She supports the use of habitat banks, which enable smaller developments with offsite needs as well as the bigger ones.

More measures needed


But that is not all. “BNG alone can’t provide all the nature recovery required – we need more measures in place that work effectively together,” says Rebecca Moberly, principal consultant – environment, Planning Advisory Service. “We should take a wider look at land use, not just development.”

And there is the issue of BNG having a positive impact on social value. “Social value is provided through access to nature,” says Tye. “Designing biodiversity into developments from the start is a way of ensuring they are future-proofed and capable of promoting a sense of community and supporting the wellbeing of residents."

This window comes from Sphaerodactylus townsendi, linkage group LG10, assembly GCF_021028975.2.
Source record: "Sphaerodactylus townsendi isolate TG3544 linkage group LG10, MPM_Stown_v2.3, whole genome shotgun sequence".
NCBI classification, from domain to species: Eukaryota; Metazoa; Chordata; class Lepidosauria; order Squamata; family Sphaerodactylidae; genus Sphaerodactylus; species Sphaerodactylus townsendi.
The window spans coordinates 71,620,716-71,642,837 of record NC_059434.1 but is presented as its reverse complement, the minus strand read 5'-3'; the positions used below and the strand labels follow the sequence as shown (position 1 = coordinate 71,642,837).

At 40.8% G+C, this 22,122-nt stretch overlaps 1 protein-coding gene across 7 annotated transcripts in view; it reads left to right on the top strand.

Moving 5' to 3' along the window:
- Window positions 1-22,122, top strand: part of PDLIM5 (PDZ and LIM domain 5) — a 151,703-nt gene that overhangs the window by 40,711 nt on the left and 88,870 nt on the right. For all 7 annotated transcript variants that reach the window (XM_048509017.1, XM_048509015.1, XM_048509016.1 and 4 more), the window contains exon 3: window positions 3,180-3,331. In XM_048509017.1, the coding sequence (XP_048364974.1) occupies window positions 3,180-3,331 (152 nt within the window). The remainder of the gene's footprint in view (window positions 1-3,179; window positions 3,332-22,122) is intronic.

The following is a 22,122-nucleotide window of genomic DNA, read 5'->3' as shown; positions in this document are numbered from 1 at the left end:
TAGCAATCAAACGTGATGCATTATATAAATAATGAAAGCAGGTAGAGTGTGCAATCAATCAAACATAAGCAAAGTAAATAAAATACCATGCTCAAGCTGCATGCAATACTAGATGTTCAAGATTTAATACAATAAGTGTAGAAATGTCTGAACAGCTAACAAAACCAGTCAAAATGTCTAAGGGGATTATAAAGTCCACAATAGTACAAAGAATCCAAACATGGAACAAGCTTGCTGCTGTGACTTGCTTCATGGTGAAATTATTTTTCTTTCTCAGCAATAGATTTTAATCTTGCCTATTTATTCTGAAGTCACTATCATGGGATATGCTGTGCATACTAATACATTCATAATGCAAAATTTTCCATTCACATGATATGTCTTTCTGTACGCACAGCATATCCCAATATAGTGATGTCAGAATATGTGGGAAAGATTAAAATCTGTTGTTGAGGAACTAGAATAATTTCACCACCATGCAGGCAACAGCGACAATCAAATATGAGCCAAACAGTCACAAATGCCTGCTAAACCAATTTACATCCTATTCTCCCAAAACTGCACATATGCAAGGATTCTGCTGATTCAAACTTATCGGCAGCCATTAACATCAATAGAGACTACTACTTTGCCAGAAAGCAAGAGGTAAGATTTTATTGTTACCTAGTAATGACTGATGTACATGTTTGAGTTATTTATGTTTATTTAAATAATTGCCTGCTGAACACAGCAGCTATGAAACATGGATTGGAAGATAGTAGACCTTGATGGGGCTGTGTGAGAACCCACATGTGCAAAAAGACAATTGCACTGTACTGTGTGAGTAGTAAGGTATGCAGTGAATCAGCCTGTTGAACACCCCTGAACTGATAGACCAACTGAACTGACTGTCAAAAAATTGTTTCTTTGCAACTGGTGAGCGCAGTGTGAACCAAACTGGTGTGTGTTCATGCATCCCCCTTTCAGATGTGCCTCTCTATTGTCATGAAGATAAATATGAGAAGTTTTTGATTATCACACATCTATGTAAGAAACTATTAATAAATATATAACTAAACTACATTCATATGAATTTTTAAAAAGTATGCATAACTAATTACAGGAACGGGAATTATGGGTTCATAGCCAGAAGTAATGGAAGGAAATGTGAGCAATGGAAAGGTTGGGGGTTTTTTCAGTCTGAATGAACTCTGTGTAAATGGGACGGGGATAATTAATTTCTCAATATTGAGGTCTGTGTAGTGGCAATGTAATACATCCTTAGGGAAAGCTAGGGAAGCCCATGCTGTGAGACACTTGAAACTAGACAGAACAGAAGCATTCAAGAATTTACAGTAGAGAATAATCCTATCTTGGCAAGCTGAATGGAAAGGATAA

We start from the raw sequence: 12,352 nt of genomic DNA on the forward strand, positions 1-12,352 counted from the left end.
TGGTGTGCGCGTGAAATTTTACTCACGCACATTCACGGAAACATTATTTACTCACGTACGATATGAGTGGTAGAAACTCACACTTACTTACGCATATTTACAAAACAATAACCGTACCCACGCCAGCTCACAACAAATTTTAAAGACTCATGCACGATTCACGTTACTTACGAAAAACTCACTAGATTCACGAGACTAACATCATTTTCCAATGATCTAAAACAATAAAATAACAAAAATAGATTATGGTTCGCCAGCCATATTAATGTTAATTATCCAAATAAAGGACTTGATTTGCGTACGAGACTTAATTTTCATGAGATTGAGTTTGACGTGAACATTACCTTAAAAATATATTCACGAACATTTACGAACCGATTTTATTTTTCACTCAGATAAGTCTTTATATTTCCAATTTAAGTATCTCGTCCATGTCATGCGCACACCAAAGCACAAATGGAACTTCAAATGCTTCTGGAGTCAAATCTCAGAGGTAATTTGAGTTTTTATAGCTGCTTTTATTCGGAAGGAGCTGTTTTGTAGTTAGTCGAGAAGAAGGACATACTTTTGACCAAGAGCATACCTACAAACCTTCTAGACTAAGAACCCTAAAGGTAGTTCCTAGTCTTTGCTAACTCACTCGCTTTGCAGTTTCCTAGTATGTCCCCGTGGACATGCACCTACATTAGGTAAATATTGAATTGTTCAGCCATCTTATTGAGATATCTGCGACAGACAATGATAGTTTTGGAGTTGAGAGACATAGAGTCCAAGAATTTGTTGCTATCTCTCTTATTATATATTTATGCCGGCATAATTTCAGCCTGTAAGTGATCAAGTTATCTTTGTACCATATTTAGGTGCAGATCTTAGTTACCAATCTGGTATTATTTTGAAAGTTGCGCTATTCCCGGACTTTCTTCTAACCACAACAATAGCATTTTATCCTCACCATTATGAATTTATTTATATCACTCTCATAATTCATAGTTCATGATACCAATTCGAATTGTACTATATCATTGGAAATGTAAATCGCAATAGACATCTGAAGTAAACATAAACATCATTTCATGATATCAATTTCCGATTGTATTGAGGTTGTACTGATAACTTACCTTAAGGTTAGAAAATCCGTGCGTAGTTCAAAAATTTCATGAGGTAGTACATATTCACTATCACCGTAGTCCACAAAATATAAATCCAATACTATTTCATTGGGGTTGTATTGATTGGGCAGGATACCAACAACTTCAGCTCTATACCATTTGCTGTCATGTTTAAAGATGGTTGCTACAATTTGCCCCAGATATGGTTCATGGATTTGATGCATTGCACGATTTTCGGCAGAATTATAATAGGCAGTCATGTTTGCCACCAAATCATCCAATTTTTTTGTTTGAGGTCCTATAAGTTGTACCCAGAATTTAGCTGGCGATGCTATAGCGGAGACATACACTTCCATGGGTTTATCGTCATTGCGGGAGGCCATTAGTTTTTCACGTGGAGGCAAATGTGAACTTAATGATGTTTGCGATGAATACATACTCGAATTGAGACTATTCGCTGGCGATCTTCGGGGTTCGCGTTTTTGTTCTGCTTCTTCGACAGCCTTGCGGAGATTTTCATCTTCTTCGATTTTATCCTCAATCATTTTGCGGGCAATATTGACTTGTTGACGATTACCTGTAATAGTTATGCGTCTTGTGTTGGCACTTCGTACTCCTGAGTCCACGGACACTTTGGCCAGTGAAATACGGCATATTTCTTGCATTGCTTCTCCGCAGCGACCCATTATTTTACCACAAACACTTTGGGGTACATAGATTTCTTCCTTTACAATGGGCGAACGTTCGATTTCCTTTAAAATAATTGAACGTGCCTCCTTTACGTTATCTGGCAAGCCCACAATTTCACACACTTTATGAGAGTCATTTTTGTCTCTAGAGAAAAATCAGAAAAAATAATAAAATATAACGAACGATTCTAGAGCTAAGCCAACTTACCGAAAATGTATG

And of course, such considerations will continue to feature in the minds of the residents of these developments long into the future – having an ongoing impact on the developer’s bottom line.

With just over a year to go, developers and local authorities will need to get to grips with the requirements and factor the costs and measures into their development plans. Otherwise, we could see a hike in the number of schemes deemed not to be BNG compliant being sent straight back to the drawing board.

For further advice on meeting BNG requirements, email Shoosmiths at lisa.tye@shoosmiths.co.uk or kathryn.jump@shoosmiths.co.uk.

This article was edited in consultation with the sponsor, Shoosmiths